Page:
Man has evolved over several million years of hunter gathering into an omnivore. A simple analysis based on comparative anatomy (in which vets are of course well trained) shows that we are not obligate carnivores (like a cat), but neither are we fully adapted plant-eaters (like a ruminant.) We, like the pig, are mono-gastric omnivores, and while it remains the right of any individual to refuse or choose to eat certain types of food, there is currently very limited (and conflicting) scientific evidence that supports the total cessation of animal farming as a strategy that would significantly impact on climate change. Indeed in many areas of the world, animals remain a critical part of rotational farming, where the manure they produce this year ensures that next year’s crops thrive.
However, having said this, VetSalus is clear that there are numerous improvements that can be made in efficiency and sustainability within every livestock system and as veterinary consultants, our primary focus is to contribute to these improvements. The application of the VetSalus mission inevitably leads to ongoing improvements in animal management, to the reduction in the emission of greenhouse gases and to limiting the use of antibiotics in farming systems.
VetSalus is certain that the only hope of meeting this increased global demand for food is by improved methods of production, better genetics and better control of diseases.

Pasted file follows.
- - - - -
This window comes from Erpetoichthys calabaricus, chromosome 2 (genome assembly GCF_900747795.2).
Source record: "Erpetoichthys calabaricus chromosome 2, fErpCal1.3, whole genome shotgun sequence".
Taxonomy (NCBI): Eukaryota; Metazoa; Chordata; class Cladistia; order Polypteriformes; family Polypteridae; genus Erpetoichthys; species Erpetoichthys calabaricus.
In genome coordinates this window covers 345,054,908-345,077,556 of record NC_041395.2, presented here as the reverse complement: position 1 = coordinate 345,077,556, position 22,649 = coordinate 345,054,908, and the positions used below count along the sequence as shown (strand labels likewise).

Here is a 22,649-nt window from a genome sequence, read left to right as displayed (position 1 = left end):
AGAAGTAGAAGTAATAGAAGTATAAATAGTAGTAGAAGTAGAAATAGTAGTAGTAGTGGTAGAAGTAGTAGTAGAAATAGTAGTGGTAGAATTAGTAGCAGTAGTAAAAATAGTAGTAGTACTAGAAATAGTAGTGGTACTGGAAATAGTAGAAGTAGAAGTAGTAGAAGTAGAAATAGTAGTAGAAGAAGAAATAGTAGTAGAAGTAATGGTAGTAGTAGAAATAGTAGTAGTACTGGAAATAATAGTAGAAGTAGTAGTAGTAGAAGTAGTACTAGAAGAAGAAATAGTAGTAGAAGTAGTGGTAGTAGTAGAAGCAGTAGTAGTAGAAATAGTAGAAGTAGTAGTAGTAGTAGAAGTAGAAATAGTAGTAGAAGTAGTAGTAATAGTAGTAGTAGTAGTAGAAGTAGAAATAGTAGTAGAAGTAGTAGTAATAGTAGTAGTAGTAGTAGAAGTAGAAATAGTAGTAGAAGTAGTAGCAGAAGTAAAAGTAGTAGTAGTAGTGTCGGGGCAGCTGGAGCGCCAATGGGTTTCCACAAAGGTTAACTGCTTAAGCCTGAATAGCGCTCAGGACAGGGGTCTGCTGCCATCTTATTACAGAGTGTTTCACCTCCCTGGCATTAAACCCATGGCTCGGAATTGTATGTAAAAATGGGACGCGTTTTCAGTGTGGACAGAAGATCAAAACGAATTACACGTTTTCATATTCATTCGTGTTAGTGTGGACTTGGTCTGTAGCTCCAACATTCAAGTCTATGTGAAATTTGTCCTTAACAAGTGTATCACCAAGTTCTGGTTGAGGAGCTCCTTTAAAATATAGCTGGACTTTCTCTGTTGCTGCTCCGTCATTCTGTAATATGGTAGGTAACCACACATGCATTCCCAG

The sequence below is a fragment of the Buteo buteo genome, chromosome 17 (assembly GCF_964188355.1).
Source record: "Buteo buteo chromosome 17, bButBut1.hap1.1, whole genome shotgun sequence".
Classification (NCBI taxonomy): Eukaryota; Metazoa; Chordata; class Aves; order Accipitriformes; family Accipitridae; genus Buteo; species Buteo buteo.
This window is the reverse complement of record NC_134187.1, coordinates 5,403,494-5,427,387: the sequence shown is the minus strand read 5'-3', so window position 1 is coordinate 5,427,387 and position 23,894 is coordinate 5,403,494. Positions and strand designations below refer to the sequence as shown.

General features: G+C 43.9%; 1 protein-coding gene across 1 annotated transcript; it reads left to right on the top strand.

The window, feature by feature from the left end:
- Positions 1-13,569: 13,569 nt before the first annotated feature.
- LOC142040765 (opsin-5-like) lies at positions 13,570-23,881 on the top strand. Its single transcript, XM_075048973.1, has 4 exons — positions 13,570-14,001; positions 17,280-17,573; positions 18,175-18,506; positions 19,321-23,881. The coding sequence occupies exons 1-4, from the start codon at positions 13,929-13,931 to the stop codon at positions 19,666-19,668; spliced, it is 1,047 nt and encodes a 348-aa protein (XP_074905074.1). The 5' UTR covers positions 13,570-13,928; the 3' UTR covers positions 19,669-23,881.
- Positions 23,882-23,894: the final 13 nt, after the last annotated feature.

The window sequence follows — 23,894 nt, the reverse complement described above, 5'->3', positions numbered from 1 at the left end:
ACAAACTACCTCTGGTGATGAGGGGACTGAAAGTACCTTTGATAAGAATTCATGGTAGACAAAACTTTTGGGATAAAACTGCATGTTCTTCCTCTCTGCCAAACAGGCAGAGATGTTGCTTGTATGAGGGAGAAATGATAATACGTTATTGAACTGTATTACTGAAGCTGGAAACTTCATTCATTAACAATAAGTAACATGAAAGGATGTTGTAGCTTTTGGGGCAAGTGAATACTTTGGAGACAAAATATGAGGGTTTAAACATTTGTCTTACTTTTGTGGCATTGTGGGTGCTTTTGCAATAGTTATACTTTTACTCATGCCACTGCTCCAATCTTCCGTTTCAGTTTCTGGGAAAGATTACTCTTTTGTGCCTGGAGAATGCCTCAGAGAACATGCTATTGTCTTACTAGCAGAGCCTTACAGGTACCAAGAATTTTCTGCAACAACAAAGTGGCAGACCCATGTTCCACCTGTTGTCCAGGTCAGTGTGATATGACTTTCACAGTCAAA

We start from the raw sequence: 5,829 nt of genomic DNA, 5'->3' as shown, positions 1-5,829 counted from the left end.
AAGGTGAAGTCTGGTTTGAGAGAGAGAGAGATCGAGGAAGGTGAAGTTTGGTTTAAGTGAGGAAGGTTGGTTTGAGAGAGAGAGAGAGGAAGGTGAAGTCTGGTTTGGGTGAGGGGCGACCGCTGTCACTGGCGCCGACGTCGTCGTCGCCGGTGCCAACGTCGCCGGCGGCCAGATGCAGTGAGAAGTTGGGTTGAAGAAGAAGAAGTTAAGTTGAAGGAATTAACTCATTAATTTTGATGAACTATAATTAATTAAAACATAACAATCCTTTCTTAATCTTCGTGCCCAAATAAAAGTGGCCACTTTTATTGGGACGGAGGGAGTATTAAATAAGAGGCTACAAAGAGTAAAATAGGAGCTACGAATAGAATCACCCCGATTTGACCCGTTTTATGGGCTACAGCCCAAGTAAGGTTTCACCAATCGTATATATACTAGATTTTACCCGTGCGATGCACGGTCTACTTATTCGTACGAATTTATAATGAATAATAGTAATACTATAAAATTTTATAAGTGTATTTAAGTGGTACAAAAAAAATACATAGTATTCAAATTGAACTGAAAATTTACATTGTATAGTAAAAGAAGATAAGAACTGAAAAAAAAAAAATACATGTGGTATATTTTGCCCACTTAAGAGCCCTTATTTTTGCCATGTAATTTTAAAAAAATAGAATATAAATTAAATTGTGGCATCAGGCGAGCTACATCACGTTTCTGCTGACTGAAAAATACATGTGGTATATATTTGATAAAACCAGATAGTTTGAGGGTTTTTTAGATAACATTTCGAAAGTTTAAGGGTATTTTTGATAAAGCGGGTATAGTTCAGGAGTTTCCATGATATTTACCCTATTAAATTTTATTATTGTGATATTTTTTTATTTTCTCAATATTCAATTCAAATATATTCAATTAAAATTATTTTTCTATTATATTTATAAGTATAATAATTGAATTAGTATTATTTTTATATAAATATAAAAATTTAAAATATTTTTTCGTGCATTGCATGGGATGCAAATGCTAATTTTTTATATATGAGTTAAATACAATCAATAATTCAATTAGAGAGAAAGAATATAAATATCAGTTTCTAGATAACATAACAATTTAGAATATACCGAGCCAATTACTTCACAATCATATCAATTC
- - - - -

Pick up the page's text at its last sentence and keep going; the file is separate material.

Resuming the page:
VetSalus is being developed to globally deliver improved animal health and assist in the development of sustainable agriculture. As consultants working at this cutting edge, however, we do recognise that this will not be easy.
The importance of animal welfare
One other fundamental of VetSalus’ activity is based on the steady improvement of animal welfare. In recent years there has been some significant research in this area as farming systems progress from the basics of the five freedoms, towards ensuring that all farmed animals have a life worth living and a ‘good death’. But even this can be complicated! Recent examples of the complexity of this debate have seen New Zealand dairy farmers re-evaluating winter grazing strategies in the face of welfare concerns, while in the UK there are advocates for increasing extensive free range farming. The debate on whether permanent pasture-based systems or 365-day intensive housing of livestock is largely irrelevant. When done well, both can lead to the production of wholesome food from healthy animals.